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Food is a big part of the holiday season and as you’re out celebrating with family and friends, there are bound to be plenty of chances for some festive feasting.
With that in mind, we asked registered dietitian Terry Daley for advice to help you enjoy the holidays without overindulging too much.
BREAK THE BANK
Daley says a big part of eating healthy — especially when presented with a seemingly endless array of tasty treats — is mental and a lot of people believe they can bank calories they didn’t consume throughout the day and use them later at a holiday gathering.
that usually backfires.
“Definitely stick with eating your regular, balanced meals. Some people will try to save up calories if they know they’re going to be eating a big meal later or going to a party. Actually, arriving at the party or meal extremely hungry will cause you to overeat and maybe choose things you may not have if you had eaten regularly throughout the day.”
Christmas wouldn’t be the same if there weren’t pork pies, shortbread cookies shaped like trees and a tin of Quality Street’s imported selection of caramels, cremes and fine pralines.
However, if you look around the buffet table, there are usually healthier, or at least healthy-ish, options.
“Keep that balance. Maybe there’s some vegetable component to it or fruit component to it. Maybe it has a little bit of protein in it as well. You’re never really going to find that ‘treat’ item that is healthy, but trying to balance whatever it is as much as possible, that’s really the best thing to do,” says Daley, who is the in-store dietitian at the Port Hawkesbury Atlantic Superstore. “Maybe it’s chocolate-covered fruit or vegetables and dips. Definitely nuts are a healthy option, too, so there’s always that kind of stuff.”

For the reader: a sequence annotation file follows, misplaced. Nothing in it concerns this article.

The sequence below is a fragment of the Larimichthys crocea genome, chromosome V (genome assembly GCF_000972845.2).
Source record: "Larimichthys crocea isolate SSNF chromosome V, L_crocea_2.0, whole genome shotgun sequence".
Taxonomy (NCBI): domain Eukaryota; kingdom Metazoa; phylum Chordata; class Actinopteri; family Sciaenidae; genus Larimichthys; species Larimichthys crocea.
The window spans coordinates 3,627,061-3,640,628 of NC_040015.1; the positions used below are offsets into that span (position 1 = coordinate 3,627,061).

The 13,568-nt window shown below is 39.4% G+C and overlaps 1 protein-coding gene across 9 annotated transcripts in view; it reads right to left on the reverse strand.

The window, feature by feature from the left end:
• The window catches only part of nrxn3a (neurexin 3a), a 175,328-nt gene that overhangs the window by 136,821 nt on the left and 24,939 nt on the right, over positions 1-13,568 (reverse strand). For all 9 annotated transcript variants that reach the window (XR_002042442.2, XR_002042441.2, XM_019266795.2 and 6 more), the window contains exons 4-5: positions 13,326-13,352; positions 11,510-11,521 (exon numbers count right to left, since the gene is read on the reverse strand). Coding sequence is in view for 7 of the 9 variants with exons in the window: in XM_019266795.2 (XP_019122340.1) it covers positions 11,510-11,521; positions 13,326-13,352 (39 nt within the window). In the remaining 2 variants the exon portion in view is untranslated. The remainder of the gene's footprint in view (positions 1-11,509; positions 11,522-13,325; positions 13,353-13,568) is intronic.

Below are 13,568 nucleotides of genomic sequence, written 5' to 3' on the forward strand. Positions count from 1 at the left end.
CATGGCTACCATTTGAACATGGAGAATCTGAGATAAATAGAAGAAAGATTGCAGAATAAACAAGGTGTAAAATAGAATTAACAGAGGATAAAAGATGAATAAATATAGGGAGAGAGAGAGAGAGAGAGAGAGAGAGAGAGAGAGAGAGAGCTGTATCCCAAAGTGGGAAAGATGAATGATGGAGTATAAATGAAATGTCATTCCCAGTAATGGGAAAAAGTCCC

RECIPE FOR SUCCESS
If you’re hosting the party or just making something to bring along, Daley says there are ways “give it a little boost.” The main thing is don’t be afraid to play around with the recipe.
“I know any time I make something, whatever the recipe calls for in terms of sugar, I always cut it by a quarter at least because generally you don’t need that much — it doesn’t change the taste of it. You might even be able to cut it by half and not notice a difference. Maybe it’s in a baked good replacing some of the fat with applesauce or pureed bean or something that could help boost some of the protein as well.”
This Noel noshing tip has more to do with not feeling queasy than taking it easy.
At most gatherings you’ll find a table or countertop teeming with grub. However, things like cheese, dips and deli meats can become contaminated with bacteria if they’re left at room temperature for too long.
“Things that are meant to be refrigerated shouldn’t be out of the fridge for more than two hours. That’s the biggest thing. If it’s been out for more than two hours it probably should go in the garbage,” she says. “It’s more so about a risk factor. People have been doing it forever, having that food sit out and still eat it, and it’s not so much that it’s going to happen every time but if it does happen it can be very serious, so why take the risk.”
ENJOY TO THE WORLD
Daley’s final tip is to relax and enjoy yourself while keeping three simple things in mind.
“Eat when you’re hungry, eat until you’re satisfied, and choose what makes your body and your soul happy, really,” she says.